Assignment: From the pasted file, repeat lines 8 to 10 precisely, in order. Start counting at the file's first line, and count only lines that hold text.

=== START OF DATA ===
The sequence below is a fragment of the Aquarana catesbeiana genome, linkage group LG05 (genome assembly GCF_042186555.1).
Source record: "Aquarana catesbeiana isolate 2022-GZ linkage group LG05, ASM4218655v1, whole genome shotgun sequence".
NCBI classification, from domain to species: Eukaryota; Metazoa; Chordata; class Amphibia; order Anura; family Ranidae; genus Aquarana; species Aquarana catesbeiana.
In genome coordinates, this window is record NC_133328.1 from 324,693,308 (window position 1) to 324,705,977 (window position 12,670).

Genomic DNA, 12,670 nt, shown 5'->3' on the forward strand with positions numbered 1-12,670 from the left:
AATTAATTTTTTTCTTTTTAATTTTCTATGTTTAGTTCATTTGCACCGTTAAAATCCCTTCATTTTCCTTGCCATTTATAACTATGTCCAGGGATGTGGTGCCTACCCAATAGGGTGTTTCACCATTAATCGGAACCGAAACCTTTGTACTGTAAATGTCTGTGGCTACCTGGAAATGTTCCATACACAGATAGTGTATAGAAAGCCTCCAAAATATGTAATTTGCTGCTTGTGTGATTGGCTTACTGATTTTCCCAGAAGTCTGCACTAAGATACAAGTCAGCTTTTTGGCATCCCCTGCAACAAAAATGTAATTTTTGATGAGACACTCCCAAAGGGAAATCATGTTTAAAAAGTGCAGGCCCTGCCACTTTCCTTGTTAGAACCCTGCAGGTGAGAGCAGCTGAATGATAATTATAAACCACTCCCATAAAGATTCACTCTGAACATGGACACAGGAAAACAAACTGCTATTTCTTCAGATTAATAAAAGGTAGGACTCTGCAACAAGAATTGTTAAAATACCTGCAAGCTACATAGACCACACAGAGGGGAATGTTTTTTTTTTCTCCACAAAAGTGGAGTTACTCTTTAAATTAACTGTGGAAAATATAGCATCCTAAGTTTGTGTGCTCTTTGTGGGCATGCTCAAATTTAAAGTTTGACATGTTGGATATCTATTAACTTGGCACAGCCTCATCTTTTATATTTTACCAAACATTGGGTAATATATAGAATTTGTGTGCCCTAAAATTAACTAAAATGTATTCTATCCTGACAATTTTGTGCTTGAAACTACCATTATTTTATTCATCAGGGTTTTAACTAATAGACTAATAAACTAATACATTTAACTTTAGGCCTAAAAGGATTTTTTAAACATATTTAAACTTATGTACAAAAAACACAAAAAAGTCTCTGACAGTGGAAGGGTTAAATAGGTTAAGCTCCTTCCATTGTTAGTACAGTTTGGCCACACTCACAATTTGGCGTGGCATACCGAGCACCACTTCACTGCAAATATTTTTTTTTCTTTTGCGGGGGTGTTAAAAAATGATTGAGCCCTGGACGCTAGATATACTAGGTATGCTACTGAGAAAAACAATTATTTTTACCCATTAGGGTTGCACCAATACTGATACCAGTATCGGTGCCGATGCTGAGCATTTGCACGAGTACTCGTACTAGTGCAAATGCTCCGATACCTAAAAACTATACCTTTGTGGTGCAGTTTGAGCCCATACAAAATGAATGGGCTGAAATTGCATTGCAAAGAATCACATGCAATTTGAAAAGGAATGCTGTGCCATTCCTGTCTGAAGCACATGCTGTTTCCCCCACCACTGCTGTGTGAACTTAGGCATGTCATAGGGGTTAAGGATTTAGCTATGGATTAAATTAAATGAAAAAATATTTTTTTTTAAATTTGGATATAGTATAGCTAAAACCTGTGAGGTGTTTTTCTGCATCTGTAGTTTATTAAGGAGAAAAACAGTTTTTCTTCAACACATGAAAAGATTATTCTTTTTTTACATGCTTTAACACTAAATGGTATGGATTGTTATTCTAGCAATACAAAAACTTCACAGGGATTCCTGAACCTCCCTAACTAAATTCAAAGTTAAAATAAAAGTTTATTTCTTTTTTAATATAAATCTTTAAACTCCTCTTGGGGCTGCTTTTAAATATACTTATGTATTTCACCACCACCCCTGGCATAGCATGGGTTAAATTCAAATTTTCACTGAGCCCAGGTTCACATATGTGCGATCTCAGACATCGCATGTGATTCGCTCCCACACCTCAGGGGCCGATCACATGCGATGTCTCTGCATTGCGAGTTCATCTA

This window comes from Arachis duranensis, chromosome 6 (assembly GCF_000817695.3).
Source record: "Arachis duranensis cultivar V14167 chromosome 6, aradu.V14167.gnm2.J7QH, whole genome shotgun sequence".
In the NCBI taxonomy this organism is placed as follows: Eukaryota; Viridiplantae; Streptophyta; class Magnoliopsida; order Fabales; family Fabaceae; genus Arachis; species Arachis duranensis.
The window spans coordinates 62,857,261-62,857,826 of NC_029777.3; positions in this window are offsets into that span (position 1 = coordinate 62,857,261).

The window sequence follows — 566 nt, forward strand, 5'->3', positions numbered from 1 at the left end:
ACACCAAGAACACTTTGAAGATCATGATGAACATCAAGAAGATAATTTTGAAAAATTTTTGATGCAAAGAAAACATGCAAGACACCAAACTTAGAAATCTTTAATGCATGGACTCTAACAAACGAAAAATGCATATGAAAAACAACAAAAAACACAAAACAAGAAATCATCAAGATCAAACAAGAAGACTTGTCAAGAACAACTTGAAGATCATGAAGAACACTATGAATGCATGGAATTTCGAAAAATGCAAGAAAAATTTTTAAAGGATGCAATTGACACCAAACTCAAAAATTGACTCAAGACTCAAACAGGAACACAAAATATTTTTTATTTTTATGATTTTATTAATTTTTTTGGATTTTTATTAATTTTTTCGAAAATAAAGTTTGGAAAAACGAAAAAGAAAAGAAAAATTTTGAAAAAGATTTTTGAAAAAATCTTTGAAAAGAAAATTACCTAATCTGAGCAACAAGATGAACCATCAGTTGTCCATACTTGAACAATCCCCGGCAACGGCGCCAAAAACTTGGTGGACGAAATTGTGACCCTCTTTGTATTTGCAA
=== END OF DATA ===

Source record: "Arachis duranensis cultivar V14167 chromosome 6, aradu.V14167.gnm2.J7QH, whole genome shotgun sequence".
In the NCBI taxonomy this organism is placed as follows: Eukaryota; Viridiplantae; Streptophyta; class Magnoliopsida; order Fabales; family Fabaceae; genus Arachis; species Arachis duranensis.
The window spans coordinates 62,857,261-62,857,826 of NC_029777.3; positions in this window are offsets into that span (position 1 = coordinate 62,857,261).